Patriotism is a lot more than hugging and kissing a flag.

To Bob Woodward, Trump described his rapport with Kim Jong-un: “You meet a woman. In one second, you know whether or not it’s going to happen. It doesn’t take you ten minutes, and it doesn’t take you six weeks. It’s like, ‘Whoa. Okay.’ You know? It takes somewhat less than a second.”

This sickens people like me. We simply can’t help it.

One more thing, before I move on. There is a theory, derived from QAnon, apparently, that President Obama and Vice President Biden conspired with Iran to fake the death of Osama bin Laden. Then Biden, specifically, had members of SEAL Team Six killed, in order to cover up the conspiracy.

This theory was promoted by a tweeter calling himself “Oscar the Midnight Rider 1111.” Naturally, President Trump retweeted Oscar the Midnight Rider 1111.

Asked about this during a televised “townhall,” Trump said, “I know nothing about it. That was a retweet. That was an opinion of somebody, and that was a retweet. I put it out there. People can decide for themselves. I don’t take a position.”

Is this acceptable in a president? Would Republicans accept it in a Democrat? I wouldn’t.

Some of my friends like to “call balls and strikes.” They like to ump Trump. He does good things and bad things. What you do is, you call balls and strikes. But I have to ask: How do you ump Trump’s promotion of the SEAL Team Six theory, to his 87 million Twitter followers? A little outside? Caught the inside corner?

How do you ump it? Some things, in my view, are un-umpable. They just illustrate a basic unfitness.

Let me tell you a story. Many years ago, there were reports that a prominent politician had engaged in bad behavior — behavior of a “personal” nature. The reports were true. I had admired this politician a great deal. I confessed, to a group of colleagues, that I now thought less of the man, and that I was pained by the whole thing.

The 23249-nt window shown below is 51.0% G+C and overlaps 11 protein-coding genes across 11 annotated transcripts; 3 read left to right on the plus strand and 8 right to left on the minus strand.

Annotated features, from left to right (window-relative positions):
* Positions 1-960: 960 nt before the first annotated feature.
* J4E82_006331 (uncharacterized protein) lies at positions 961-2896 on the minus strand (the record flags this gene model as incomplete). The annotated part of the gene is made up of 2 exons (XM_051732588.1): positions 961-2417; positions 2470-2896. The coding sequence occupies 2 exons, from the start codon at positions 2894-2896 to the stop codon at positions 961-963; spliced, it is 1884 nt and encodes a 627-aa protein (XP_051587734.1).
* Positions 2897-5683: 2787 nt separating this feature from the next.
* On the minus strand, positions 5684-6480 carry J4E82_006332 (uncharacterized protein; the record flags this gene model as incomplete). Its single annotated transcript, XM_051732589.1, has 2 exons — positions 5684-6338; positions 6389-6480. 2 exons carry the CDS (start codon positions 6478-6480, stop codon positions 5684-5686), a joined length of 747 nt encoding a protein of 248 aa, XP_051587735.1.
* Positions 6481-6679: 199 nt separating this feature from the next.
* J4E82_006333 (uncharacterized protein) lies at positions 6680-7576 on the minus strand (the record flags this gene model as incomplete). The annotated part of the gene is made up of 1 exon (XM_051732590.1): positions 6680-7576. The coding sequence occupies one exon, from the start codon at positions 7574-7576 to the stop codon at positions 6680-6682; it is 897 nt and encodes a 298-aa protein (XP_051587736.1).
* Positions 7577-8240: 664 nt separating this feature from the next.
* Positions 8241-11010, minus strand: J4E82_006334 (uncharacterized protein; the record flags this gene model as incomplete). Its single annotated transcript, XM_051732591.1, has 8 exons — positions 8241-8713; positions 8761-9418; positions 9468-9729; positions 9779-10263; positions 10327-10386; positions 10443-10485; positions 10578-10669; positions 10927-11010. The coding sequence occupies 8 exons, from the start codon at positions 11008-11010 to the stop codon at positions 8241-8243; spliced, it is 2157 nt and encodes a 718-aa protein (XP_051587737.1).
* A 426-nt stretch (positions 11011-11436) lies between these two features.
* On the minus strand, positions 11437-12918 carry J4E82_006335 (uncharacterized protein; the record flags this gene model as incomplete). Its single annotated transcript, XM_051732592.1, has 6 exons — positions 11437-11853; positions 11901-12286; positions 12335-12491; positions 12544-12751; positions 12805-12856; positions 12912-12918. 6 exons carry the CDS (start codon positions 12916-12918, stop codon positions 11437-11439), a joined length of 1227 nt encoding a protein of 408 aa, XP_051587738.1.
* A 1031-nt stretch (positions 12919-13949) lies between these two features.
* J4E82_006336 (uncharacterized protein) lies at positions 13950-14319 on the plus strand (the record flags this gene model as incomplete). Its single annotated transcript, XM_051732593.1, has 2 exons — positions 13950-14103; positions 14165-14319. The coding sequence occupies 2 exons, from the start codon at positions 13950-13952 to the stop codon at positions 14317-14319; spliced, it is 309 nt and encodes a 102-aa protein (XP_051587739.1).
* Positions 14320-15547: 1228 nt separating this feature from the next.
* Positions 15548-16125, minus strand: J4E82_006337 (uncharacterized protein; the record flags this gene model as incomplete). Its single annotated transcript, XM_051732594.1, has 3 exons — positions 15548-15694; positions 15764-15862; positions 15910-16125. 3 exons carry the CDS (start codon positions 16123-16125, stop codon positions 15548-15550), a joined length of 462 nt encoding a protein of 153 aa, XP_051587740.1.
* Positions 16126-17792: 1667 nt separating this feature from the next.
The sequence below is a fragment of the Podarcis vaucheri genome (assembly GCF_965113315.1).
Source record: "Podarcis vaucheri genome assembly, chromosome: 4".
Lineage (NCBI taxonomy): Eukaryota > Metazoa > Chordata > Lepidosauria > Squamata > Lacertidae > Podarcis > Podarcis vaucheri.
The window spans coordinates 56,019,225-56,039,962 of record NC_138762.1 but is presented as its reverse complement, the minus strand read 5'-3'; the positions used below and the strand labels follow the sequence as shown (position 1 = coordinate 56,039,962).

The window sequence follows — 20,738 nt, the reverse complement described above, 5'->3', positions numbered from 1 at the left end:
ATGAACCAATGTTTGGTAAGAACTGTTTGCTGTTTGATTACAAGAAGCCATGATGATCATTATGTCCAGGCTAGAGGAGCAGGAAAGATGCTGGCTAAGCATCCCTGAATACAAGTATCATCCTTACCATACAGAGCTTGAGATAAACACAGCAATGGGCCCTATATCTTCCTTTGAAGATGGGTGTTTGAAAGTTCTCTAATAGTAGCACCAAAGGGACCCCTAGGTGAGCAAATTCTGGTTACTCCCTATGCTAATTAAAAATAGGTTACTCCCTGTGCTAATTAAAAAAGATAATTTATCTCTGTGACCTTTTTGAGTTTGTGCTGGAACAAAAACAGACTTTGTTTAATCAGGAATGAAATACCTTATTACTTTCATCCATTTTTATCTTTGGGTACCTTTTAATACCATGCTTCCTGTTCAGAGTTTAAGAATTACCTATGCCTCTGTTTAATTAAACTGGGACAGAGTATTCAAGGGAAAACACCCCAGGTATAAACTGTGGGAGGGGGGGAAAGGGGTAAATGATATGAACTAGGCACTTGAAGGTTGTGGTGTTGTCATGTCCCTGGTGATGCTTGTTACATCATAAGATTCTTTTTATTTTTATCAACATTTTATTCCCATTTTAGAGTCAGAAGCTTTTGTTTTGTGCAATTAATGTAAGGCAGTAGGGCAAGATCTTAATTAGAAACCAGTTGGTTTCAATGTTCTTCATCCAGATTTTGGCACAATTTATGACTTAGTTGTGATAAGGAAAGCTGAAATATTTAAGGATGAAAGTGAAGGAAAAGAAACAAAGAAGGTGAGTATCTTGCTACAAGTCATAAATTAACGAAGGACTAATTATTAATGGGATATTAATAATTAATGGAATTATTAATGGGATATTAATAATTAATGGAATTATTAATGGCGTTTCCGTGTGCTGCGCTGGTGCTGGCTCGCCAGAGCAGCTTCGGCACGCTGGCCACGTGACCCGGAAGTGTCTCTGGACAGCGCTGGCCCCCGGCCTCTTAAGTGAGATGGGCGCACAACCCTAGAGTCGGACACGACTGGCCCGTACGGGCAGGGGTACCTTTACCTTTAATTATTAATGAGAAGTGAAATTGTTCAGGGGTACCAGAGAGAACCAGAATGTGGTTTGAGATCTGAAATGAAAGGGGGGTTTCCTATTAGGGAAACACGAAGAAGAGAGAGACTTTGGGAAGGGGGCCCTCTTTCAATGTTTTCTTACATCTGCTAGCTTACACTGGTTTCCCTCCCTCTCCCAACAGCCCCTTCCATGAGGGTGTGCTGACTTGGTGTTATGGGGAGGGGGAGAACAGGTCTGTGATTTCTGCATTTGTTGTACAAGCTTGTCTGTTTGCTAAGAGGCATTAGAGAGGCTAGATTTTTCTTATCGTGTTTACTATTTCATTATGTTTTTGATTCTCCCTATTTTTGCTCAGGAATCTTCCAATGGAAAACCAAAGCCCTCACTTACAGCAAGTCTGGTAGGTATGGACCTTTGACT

One of my colleagues mocked me, saying that I was a square, essentially, and how could I let “personal” behavior influence my view of a politician? Either I liked the man’s politics or I didn’t.

I did not argue with my colleague. There is, in fact, no arguing. I just said, “We all get to pick what we value.” (To his credit, my colleague quickly agreed.) We all get to pick what we admire and what we disdain; what matters to us and what doesn’t, or matters less to us. I don’t get to decide for you, and you don’t get to decide for me.

We all get to pick what we value.

Lately, people have taken to saying, “Your mileage may vary.” They’re not talking about cars. They’re talking about how you think and what you feel.

Yes. Vive la différence, too.

Some Trumpers and some anti-anti-Trumpers think I don’t understand them. Oh, I do, I swear. Sometimes I even agree with them. Talk about mileage that varies.

Let me confess something, a thing I have confessed before: I loved Reagan, yes. But, even more, possibly, I hated his enemies: the professors, the media, the celebrities — the whole lot. I defended Reagan during the Bitburg debacle, during the Iran-contra scandal, during anything and everything. I was unbudgeable.

And every insult directed at him — even every criticism — I felt personally. His critics were my critics. His enemies were my enemies. Everything Reagan did, I put in the best possible light. Everything his opponents did, I put in the worst possible light.

In my defense, Reagan was great, his opponents were lousy, and I was very young.

I’d like to return to the question I started with: the question of voting your conscience. As you may know, anti-Trump conservatives have been having a debate. They agree on the president (the undesirability of). But their debate goes as follows: Should you vote against the Republican Party across the board? In other words, should you “burn it down”? Or should you vote for GOP House and Senate candidates, in an effort to “save” the party?